I think as a culture we tend to be far too focused on intermediate goals, a very deterministic step-by-step path, wheer you execute each step successfully before moving on to the next step. My 12 step recovery program from engineering, for example. I believe that not only are successes and failures at the intermediate stages a poor predictor for success at the actual event, but that an intense intermediate stage focus is actually an impediment to that success.

Let's look at my old and dear friend Frank James, whi transitioned from bean farmer to gun writer. I've known Frank since he started that transition (in fact, when I first got a call from this bean farmer guy who asked me how to become a writer, I thought it was some whacko stalker). The key point is that Frank NEVER ONCE lost focus on the summit, the ultimate goal — becoming a gun writer. He simply rolled over the intermediate failures — and successes — while keeping his mental eye on the ball.

This is MUCH harder than one might initially think. It requires one to ACCEPT other people's training/expertise while ignoring their advice. I suspect 100s of people explained to Frank in minute detail that his goal was unobtainable, questionable or downright silly.

What we're talking about here is asymmetrical thinking (hey, that'd amake a hell of a title for a book, if I could sell it); everyone talks about "thinnkin outside the box" — what I've developed (or stolen from people smarter than me) is a "toolbox" for doing exactly that.

Most people choose a goal, then begin a meticulous ANALYSIS to examine wht they can't accomplish that goal...they don't intend to go down that path, but that's where their ANALYSIS leads them. I tend to follow Einstein's offhand comment that SYNTHESIS, the opposite of analysis,. is the high art. The act of synthesis — essentially answering the question of how is this whatever SIMILAR to that whatever — allows us to see the non-linear paths to our goals.

This is the thought process I used to create SHOOTING GALLERY and COWBOYS, as well as get my butt up Mt. McKinley and down 400-feet into the black. It's also the same set of tools that has allowed me to walk away from some very scary situations...they WORK!

RE: SG, it'll air right after COWBOYS with G&A and Shooting USA in the Wednesday shooting bloc on the usual 13 original/13 repeat season through 1 July. I'm presently in negotiation beyond that, and I WILL keep everyone informed...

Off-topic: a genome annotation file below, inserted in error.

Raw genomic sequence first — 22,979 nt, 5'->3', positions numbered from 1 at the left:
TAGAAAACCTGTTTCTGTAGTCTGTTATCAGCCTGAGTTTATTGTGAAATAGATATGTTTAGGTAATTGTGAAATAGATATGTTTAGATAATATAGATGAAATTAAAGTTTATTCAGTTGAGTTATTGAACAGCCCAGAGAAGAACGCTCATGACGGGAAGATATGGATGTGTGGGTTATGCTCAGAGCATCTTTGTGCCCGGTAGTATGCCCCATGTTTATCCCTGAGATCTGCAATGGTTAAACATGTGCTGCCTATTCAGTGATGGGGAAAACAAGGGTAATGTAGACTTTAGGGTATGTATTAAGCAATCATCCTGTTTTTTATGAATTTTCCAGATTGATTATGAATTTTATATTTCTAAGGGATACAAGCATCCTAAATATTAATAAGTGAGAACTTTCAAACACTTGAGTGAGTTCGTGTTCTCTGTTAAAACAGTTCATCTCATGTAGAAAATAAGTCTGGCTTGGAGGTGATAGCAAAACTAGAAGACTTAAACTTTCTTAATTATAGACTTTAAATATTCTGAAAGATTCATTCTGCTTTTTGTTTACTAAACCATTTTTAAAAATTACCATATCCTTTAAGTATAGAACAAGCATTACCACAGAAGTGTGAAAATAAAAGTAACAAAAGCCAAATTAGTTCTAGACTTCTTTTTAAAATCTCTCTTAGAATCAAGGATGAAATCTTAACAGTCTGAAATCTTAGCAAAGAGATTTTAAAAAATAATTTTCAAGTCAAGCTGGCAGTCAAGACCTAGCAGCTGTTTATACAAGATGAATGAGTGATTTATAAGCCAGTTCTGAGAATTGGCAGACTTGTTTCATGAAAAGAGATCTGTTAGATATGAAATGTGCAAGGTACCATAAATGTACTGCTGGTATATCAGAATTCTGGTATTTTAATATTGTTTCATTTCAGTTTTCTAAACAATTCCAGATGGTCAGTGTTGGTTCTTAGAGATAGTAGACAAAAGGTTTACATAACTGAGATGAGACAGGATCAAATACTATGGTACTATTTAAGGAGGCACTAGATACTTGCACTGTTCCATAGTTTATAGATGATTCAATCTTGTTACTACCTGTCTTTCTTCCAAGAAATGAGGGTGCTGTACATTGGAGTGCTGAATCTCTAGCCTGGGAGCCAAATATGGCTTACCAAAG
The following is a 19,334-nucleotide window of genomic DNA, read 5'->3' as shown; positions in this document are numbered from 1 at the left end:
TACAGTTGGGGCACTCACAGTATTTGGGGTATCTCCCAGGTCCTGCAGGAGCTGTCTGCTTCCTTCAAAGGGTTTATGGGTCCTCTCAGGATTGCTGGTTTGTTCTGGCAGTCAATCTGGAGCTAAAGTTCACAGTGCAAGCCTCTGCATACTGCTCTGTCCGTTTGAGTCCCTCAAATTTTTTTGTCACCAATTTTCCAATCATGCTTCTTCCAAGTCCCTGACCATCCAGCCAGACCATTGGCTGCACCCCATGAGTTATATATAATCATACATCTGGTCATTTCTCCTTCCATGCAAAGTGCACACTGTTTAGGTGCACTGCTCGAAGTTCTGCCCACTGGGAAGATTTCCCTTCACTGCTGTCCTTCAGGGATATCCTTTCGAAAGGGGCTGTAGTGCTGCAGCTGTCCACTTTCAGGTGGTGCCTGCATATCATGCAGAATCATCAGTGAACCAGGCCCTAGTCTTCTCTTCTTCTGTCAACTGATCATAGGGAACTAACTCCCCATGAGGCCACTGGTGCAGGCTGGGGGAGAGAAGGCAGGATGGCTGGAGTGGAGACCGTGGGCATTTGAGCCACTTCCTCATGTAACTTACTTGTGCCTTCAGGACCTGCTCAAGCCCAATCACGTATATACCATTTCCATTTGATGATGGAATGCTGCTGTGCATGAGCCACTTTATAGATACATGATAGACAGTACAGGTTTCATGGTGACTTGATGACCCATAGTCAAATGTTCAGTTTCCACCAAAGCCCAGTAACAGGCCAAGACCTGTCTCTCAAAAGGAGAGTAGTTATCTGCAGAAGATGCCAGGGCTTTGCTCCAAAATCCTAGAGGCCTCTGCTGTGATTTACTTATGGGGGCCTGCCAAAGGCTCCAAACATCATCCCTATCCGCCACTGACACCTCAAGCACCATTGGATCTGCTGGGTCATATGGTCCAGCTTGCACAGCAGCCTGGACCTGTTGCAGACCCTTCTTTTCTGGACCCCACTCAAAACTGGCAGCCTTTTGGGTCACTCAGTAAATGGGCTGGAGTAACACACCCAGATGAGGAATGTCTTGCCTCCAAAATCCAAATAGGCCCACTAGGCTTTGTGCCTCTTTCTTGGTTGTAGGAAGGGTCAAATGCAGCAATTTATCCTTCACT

Anonymous said...

Michael: Farming in the 80's was so bad I knew I had to do something so initially I decided to become gunwriter not because I believed I was good enough or even could, but I believed the exercise would prove so difficult that it would take my mind off the chaos surrounding the farms during the droughts, the years of loans with interest rates over 20%, low prices, along with a number of other disasters.

I approached the whole thing as this big huge puzzle that I probably wouldn't solve, but it would take my mind off other things that were distracting my "rational" thoughts.

The truth is, unknowingly, I applied the very process you have just described because everyone, and I mean EVERYONE, thought I was nuts and they believed the situation was getting to me. The real surprise is soon after I talked to you that first time things started to happen in my favor and you have to understand that was NOT the story anywhere else in my professional endeavors.

I heartily endorse your chaos theory of management.

All The Best,
Frank W. James

Sean Ellis said...

Michael, I said it before...OTE is the reason I'm reading your blog right now. It's my Bible and Constitution.

I think it's something about that title "A regular guy's odyssey..." That's it...regular.

I have done some pretty awesome things since I first read OTE.

I've been to fact, i went on a sort of safari along the Cangrejal river.

I've run in several triathlons, mountain bike races and even a Balance Bar sprint adventure race.

I left quite a bit of skin on the street rollerblading to work one day

And at the ripe old age of 35, I got the notion in my head to see if I had it in me to join the Nat'l Guard and be an infantryman. Back then, the cutoff age was 36 and it was looking like it might be one of those things I'd forever regret not doing.

It hasn't been easy, and 90% of the time its not even fun. But there's something about stepping out of that comfort zone...its about taking chances, exploring who you really are, and just plain living. Every body dies, but not everybody truly lives.

I write this now from Farah, Afghanistan where I am once more testing my limits. My battered and well-read copy of OTE is right here by my desk.

Thanks for blazing the trail.